Somehow, the 1973 translation of the 1969 Missal totally ignored the original text in this regard. Thus, the 1973 English Mass read: "Let your Spirit come upon these gifts to make them holy…" Accurately rendered into English, the 1973 Mass text should always have read: "Make holy, therefore, these gifts, we pray, by sending down your Spirit upon them like the dewfall…"

This mistranslation is especially puzzling because it occurs in the section of Mass that is technically known as the epiclesis. The term, epiclesis, borrowed from the Greek, means a "calling upon the Father to send the Holy Spirit" (i.e., to sanctify the offerings of bread and wine).

Why was the word "dewfall" used in the 1969 Latin Missal, and why was it ignored (apparently) by the English translators in 1973? I readily admit that I cannot find the definitive answer. Although I have put together an enormous theological library over the past 50-plus years, I cannot possibly retain copious source materials that haven’t even been published, such as the minutes of meetings and fragments of correspondence collected by committee members – data that may be stored somewhere in Vatican archives (or perhaps not). What I can write, to move this study toward some resolution, is to emphasize that, in the final analysis, the focus should be on the Church’s official approval. In this case, the Church did ratify the 1973 English version of the 1969 Latin Missal.

But, at least one other key question remains; specifically, why the metaphor "dewfall"? From the published sources that I do have in my library, "dewfall" calls to mind several well-known Biblical references, especially the story of Gideon’s fleece (Judges 6:36-40). Indeed, Gideon’s miracle, which pales before that of transubstantiation, mysteriously points to the Mass. (See A Commentary on the Prefaces and the Eucharistic Prayers of the Roman Missal by Msgr. Louis Soubigou; trans. Rev. John A. Otto; Liturgical Press, 1971. I have found this volume most helpful in trying to understand the revised Missal.)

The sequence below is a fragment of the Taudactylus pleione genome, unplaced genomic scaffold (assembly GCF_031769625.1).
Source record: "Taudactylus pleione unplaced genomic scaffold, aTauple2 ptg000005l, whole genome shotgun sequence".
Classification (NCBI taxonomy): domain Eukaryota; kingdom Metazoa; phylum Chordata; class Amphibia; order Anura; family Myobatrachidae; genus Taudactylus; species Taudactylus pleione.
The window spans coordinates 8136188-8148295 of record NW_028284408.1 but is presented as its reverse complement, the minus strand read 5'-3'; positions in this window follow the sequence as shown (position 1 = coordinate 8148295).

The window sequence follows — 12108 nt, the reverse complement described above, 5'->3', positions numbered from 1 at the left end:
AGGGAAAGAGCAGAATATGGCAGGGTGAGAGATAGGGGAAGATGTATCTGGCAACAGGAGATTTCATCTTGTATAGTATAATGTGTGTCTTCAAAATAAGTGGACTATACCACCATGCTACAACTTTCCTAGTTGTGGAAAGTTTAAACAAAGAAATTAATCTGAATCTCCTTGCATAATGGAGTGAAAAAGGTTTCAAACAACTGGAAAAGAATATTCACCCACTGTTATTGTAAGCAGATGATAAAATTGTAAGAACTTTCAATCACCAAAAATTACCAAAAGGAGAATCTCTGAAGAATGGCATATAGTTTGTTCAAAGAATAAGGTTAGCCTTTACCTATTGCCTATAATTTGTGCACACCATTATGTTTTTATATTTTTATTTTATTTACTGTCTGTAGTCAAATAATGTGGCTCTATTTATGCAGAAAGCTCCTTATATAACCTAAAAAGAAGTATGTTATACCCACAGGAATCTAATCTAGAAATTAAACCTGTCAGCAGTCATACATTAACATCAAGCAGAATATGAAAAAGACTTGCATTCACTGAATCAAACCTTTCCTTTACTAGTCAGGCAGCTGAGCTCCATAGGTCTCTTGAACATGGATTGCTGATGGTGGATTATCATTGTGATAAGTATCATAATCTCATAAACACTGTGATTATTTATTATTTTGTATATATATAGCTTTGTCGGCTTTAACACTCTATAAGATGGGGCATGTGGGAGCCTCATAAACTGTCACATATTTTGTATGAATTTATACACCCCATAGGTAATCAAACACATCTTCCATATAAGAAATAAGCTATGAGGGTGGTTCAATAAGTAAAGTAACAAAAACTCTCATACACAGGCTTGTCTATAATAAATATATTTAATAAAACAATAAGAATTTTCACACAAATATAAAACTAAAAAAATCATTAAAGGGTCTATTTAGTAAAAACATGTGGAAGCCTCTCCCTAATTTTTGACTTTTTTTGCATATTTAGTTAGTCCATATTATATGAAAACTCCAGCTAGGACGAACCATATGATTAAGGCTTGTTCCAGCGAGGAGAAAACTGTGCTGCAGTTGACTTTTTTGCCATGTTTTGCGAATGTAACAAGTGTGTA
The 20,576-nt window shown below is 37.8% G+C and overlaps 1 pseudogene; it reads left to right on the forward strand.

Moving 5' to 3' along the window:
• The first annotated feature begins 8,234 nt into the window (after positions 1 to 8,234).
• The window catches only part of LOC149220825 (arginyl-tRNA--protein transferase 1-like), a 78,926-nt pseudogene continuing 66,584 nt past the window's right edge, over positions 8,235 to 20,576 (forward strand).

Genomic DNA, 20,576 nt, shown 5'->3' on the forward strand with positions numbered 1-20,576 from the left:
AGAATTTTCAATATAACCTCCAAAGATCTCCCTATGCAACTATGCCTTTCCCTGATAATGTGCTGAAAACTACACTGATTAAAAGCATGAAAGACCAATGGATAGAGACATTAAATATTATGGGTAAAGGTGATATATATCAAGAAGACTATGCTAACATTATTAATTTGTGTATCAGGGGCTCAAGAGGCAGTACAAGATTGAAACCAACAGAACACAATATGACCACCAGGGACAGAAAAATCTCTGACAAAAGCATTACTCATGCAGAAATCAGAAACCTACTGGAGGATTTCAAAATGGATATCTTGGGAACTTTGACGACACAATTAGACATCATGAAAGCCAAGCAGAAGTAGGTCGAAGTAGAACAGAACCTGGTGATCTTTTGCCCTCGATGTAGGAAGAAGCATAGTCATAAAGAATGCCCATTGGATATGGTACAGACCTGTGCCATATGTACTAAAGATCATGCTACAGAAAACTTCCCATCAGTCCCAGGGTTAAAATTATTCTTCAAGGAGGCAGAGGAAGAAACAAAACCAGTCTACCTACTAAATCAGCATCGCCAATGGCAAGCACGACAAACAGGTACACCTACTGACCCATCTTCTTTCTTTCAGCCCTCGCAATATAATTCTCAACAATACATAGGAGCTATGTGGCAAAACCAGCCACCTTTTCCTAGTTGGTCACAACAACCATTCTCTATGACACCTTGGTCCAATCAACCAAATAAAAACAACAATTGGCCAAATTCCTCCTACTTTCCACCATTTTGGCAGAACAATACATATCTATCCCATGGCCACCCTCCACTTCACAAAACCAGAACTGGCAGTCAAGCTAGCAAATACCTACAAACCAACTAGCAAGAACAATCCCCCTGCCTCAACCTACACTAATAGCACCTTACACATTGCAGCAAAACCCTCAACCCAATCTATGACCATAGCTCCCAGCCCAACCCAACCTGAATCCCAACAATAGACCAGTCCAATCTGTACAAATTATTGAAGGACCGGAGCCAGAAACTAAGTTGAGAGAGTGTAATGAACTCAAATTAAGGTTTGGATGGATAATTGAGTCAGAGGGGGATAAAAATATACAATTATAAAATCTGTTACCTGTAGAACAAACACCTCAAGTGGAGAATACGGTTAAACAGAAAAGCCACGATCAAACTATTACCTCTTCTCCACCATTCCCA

Of course, this whole discussion of "dewfall" occurs in a study of Eucharistic Prayer II. But Eucharistic Prayer II (or Anaphora II, Canon II) is fascinating for other reasons. One is that it is inspired by the historic Canon of St. Hippolytus of Rome, who died a martyr in the lead mines of Sardinia. Dating from the beginning of the third century, it was originally composed in Greek, and is readily available as such on the Internet. It is so ancient, in fact, that it takes us back to a time when even in Rome the Mass of the Roman Rite was offered not in Latin but Greek.

Ironically, St. Hippolytus is sometimes referred to as the first "anti-Pope" – an anachronism, surely. Somehow he allied himself with factions in the early Church that could be described as ultra-restrictive – "more Catholic than the Church" is the contemporary description. But he was a Christian at heart, and was eventually arrested by the Roman authorities for his faith. The sentence pronounced by a judge was the terrifying Ad metalla – literally, "to the lead mines" [of Sardinia]. There, enclosed in darkness and forced into heavy labor, he met the authentic Pope, likewise condemned to die, and was reconciled with the Church. My recollection is that Blessed Pope John XXIII noticed St. Hippolytus’s statue outside of Rome, and ordered that it be returned there.

The original Canon of Hippolytus, which, like other ancient documents, appears with some textual variations (even Shakespeare’s dramas do the same), serves as a significant ecumenical medium today. For example, it has been introduced into college courses studying the history of religions, and is used by some churches as a basis for prayer.

Msgr. David Q. Liptak is Executive Editor of